The authors, based on our continued engagement with Australian academics and education institutions, propose co-development of Work Integrated Learning (WIL), a strategy which has been adopted widely by Australian employers and education instructors11Supra n 3. Moves in this direction are evident in Singapore too. Versions of “Earn and Learn” programmes being rolled out at the Institutes of Technical Education (ITEs), polytechnics and universities. WIL programmes are perhaps a smaller scale version of “Earn and Learn” programmes, making them easier to plan and implement.
The idea of WIL is not simply to replace classroom time with structured internships, but to get students to work in order to learn and in the process improve their capacity to “learning to work”.12Supra n 3 Through WIL, students should be exposed and immersed in “disciplinary practice” by observing and emulating discipline practitioners which should involve thinking like a practitioner, doing like a practitioner when faced with workplace tasks. WIL goes beyond just linear application of content knowledge; it is about helping learners acquaint themselves with mind-sets, personality and dispositional traits of practitioners.
The above proposals require academia and the legal profession to adjust their mind-set about their respective roles and identities. This may require time and effort to achieve as compared with building an awareness of global and societal changes, technological disruptions and the need for graduates to be equipped with inter-professional competencies, all of which will impact legal training, the role and business of law and the delivery of legal services.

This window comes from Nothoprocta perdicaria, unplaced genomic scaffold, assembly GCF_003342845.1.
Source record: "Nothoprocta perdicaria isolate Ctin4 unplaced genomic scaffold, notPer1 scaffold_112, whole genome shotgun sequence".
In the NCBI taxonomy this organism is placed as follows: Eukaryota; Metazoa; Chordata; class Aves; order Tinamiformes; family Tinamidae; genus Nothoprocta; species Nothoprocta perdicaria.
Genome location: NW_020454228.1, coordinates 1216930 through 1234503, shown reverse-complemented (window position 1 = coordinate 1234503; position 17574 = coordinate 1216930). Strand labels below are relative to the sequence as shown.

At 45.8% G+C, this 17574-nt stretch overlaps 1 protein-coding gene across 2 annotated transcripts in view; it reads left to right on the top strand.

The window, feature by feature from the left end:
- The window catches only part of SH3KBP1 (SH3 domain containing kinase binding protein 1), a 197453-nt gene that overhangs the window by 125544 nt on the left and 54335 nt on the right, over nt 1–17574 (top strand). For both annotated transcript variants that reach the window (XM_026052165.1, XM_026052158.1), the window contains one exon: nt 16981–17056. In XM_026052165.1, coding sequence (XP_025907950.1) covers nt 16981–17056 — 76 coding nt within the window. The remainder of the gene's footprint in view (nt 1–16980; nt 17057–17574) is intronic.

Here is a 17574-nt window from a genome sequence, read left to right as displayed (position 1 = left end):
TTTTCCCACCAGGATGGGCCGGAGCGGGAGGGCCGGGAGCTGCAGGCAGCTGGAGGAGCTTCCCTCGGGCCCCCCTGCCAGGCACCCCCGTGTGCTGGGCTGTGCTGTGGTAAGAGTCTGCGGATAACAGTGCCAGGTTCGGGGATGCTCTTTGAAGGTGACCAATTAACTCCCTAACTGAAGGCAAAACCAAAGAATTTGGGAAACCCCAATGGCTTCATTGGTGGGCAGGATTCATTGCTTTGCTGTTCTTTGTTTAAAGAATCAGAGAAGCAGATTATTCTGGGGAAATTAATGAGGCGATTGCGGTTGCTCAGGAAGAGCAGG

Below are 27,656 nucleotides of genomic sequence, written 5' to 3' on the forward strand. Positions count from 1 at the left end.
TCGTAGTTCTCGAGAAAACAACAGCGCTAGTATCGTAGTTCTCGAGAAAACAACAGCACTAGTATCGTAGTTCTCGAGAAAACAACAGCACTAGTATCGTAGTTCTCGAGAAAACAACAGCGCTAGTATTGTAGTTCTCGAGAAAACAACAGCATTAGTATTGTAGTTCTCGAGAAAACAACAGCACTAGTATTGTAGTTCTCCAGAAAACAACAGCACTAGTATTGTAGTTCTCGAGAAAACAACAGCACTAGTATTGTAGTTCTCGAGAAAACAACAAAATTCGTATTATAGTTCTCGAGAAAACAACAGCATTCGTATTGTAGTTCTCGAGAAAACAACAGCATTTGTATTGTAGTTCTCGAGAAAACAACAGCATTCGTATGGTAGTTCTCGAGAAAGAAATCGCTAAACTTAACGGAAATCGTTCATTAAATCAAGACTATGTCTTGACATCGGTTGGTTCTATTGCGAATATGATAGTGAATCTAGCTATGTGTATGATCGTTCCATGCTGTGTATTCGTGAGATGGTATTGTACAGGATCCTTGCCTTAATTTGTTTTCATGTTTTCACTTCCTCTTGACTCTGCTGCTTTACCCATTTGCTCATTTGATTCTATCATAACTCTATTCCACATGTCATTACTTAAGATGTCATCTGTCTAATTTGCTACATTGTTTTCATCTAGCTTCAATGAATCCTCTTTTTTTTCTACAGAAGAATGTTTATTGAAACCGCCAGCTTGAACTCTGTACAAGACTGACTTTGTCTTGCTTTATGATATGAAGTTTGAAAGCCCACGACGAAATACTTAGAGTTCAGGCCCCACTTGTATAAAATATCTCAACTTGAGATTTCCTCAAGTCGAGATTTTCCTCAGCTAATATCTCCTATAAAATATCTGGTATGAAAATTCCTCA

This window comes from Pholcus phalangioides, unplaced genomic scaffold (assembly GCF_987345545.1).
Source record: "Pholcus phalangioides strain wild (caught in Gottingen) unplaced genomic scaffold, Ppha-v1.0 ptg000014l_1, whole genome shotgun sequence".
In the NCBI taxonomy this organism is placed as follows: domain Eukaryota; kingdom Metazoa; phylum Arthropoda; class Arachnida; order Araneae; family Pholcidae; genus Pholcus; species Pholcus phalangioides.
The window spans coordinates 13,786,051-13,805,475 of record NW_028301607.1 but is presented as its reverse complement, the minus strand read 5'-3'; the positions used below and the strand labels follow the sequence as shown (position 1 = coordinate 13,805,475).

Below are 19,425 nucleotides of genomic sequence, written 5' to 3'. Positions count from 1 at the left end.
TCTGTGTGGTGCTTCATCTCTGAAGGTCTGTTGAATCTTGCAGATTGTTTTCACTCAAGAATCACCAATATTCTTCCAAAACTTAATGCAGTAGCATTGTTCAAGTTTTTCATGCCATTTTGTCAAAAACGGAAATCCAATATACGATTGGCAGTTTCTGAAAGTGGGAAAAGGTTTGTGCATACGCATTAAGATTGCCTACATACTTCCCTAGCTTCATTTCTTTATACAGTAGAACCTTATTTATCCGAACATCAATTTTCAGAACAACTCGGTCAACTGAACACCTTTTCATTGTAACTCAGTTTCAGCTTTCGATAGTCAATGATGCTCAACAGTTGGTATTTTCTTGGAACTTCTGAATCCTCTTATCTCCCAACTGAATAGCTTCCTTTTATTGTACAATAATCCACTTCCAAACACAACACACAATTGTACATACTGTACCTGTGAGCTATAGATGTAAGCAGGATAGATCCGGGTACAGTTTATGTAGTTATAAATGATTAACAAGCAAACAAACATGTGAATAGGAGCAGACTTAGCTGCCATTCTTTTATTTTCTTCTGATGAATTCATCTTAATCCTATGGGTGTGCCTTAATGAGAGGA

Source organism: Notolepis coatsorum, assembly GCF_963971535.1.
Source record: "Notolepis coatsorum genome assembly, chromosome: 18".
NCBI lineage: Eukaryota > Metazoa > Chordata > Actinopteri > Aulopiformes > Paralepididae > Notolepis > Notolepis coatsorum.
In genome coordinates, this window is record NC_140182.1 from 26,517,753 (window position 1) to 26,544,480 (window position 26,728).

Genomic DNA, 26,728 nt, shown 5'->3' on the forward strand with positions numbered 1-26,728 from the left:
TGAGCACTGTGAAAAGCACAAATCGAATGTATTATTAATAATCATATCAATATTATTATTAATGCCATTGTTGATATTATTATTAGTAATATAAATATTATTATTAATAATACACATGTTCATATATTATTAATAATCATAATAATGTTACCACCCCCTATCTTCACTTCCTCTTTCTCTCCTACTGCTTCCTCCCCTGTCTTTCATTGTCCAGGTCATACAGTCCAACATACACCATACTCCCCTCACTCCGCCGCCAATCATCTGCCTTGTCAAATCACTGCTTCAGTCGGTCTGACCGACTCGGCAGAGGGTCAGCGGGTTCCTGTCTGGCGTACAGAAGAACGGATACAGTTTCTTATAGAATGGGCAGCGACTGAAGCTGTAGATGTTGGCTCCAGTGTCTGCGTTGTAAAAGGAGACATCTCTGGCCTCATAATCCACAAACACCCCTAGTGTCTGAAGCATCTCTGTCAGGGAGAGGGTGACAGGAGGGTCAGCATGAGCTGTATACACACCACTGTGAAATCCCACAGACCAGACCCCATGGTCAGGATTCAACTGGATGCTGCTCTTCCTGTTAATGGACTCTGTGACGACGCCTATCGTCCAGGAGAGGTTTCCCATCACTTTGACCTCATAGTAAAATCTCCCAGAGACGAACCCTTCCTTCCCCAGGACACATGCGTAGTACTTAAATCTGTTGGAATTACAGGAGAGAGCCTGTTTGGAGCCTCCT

Academia and legal professionals need to be adept at developing innovative strategies and be in tune with broader changes in how legal services will be rendered, how business of law will be done and how technology permeates and affects even the most private aspects of our lives. However, this article is not about such macro changes. The authors intend to focus on just one aspect: re-thinking legal education and training in the light of such macro changes. The challenge for all system actors is translating talk to meaningful action and action to positive outcomes.
|↑1||“It takes a village to raise a child” is an African proverb which means that it takes an entire community of different people interacting with children in order for a child to experience and grow in the environment.(Wikipedia)|
|↑2||In the context of this article, the term “legal professionals” includes lawyers, in-house counsels and paralegals, working in various settings including private practice, companies, government legal departments and the courts.|
|↑3||Universities and polytechnics.|
|↑4||Singapore Institute of Legal Education (SILE) & Singapore Academy of Law (SAL)|
|↑5||Section of Legal Educ. and Admissions to the Bar, AM. Bar Ass’n, Report and Recommendations of the Task Force on Lawyer Competency: The Role of Law Schools vii (1979) (hereinafter “Cramton Report”) (the chair of the task force was Dean Roger Cramton).|
|↑6||Braha, D., & Maimon, O. (1997). The design process: Properties, paradigms, and structure. IEEE Transactions on Systems, Man, and Cybernetics-Part A: Systems and Humans, 27, 146-166. doi:10.1109/3468.554679http://necsi.edu/affiliates/braha/IEEE_TSMC_Design_Process.pdf|
|↑7||Bright, A. (1994). Teaching and learning in the engineering clinic program at Harvey Mudd College. Journal of Engineering Education, 83, 113-116; Dutson, A. J., Todd, R. H., Magleby, S. P., & Sorensen, C. D. (1997). A review of lit erature on teaching design through project-oriented capstone courses. Journal of Engineering Education, 76, 17- 28.; Todd, R., & Magleby, S. (2004). Evaluation and rewards for faculty involved in engineering design education. International Journal of Engineering, 20, 333-340.|
|↑8||“A Response to LawProfBlawg’s Plea for Legal Academicians to Answer “Why”? https://www.linkedin.com/pulse/response-lawprofblawgs-plea-legal-academicians-answer-kenneth-grady/|
|↑9||Amelia Petersen (2016) Getting “What Works” working: building blocks for the integration of experimental and improvement science, International Journal of Research & Method in Education, 39:3, 299-313.|
|↑10||“Work Integrated Learning: why is it increasing and who benefits?” https://theconversation.com/work-integrated-learning-why-is-it-increasing-and-who-benefits-93642|
|↑11||Supra n 3|
|↑12||Supra n 3|